Daniel Roth Tourbillon Souscription

I can't help but feel there is some artisanal dissonance in the announcement of this piece.

Daniel Roth, the watchmaker, still makes hand-crafted timepieces—just two each year. However, those hand-crafted tourbillons, whose cages spin at unusual rate of two minutes rather than the more common one minute, are sold under the name Jean Daniel Nicolas. Through a somewhat complicated series of events, Daniel Roth the man no longer has anything to do with Daniel Roth the brand. The Daniel Roth Tourbillon Souscription pieces are being produced and profited from by the luxury conglomerate LVMH. I can only begin to imagine what it must feel like to see a multinational with a market capitalization north of €400,000,000,000.00 using your name to take five-figure prepayments on watches that have yet to be manufactured.

While there is a certain disingenuity in the branding of this timepiece, the technical execution does at least strive to be worthy of the level of execution that Daniel Roth—the man—operates at today. Produced by La Fabrique du Temps Louis Vuitton, the manually-wound caliber DR001, made specifically for this timepiece, is well finished. As are the dial and case. Notably, the dial itself is crafted at Comblémine SA, which is owned by independent watchmaker, Kari Voutilainen, who learned from the myriad independent watchmakers, like Daniel Roth, who came before him and has succeeded in avoiding a similar fate for his own name by blending business savvy with the impeccable quality of craftsmanship his timepieces are renowned for.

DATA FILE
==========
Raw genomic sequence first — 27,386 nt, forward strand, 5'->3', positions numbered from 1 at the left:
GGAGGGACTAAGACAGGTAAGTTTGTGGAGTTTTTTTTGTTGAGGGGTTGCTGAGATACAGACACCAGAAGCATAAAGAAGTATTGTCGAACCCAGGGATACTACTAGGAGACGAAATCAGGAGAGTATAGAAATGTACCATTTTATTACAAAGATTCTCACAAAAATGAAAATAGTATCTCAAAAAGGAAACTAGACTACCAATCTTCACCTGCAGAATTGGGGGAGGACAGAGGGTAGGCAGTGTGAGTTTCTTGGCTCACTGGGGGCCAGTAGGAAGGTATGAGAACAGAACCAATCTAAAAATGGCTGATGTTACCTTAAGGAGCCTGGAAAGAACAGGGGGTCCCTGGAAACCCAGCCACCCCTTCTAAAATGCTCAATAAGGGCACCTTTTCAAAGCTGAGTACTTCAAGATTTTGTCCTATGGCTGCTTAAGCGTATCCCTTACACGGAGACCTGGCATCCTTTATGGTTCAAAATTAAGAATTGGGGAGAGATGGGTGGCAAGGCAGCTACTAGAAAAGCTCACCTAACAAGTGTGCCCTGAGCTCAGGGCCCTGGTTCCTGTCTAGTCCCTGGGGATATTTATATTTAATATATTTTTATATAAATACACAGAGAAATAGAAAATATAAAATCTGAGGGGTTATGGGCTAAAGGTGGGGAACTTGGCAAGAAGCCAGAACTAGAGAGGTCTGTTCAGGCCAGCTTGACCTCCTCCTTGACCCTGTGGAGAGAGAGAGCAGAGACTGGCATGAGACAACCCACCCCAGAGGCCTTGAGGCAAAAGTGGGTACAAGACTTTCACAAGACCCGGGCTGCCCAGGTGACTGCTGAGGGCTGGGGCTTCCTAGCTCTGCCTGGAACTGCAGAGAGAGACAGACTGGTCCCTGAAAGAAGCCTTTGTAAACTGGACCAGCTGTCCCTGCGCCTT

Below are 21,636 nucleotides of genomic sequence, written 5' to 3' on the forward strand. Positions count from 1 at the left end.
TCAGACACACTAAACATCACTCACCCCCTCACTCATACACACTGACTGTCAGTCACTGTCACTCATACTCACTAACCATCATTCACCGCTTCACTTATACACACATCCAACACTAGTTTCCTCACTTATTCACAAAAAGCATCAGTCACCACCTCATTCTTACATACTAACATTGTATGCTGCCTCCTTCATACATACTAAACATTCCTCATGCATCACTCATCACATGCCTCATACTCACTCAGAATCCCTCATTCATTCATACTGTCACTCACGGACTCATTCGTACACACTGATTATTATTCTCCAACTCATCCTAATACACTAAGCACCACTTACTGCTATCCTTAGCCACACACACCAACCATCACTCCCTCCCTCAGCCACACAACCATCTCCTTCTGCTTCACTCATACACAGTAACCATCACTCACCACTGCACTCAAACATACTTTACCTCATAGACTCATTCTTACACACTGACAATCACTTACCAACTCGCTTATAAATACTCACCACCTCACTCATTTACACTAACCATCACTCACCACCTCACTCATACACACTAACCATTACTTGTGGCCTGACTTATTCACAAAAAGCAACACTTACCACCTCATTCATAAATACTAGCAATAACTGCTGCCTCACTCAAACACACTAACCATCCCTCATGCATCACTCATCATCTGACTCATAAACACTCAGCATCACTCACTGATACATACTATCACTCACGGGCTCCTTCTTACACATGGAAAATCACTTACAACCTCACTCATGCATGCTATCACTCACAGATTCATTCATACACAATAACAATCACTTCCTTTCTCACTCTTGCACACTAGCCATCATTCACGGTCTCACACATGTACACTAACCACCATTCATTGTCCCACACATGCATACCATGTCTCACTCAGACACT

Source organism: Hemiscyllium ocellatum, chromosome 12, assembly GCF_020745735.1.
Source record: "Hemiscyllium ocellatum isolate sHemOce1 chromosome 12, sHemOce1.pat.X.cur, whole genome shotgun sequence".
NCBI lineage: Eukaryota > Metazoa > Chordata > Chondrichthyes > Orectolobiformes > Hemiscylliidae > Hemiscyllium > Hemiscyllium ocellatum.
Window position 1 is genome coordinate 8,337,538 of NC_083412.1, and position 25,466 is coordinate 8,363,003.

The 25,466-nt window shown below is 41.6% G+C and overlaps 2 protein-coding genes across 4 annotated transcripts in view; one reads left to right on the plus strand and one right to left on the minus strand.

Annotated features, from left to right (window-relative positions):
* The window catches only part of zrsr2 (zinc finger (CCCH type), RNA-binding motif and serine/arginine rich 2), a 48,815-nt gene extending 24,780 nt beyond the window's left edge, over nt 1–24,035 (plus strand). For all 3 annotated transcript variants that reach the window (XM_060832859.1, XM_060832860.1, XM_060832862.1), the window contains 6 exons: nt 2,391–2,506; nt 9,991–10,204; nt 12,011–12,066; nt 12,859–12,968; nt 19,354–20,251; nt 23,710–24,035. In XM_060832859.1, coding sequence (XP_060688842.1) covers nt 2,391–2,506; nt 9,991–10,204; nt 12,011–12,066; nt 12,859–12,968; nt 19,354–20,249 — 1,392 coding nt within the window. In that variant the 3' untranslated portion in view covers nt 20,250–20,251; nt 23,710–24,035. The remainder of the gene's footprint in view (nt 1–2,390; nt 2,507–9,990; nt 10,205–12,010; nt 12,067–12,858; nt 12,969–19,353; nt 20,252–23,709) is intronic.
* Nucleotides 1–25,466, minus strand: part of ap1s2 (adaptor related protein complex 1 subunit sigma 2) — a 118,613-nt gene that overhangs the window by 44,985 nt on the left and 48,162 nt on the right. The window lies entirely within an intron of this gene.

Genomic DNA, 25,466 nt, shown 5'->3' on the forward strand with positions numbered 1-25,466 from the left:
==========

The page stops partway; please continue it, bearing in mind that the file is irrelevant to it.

Interestingly, the seconds indication borrows a design that Daniel Roth employed during his time architecting timepieces at Breguet, alongside Louis-Maurice Caillet. Although I prefer the visual simplicity that the Jean Daniel Nicolas two-minute tourbillon confers to this style of seconds indication, it is a fitting nod to the watch's namesake. As a testament to the tight integration of design between the case and the movement, a slight cutout was engineered into the form of the case at the 6 o'clock position to accommodate the longest of the seconds indicators that traverse the three-tiered seconds track.

Image credit LVMH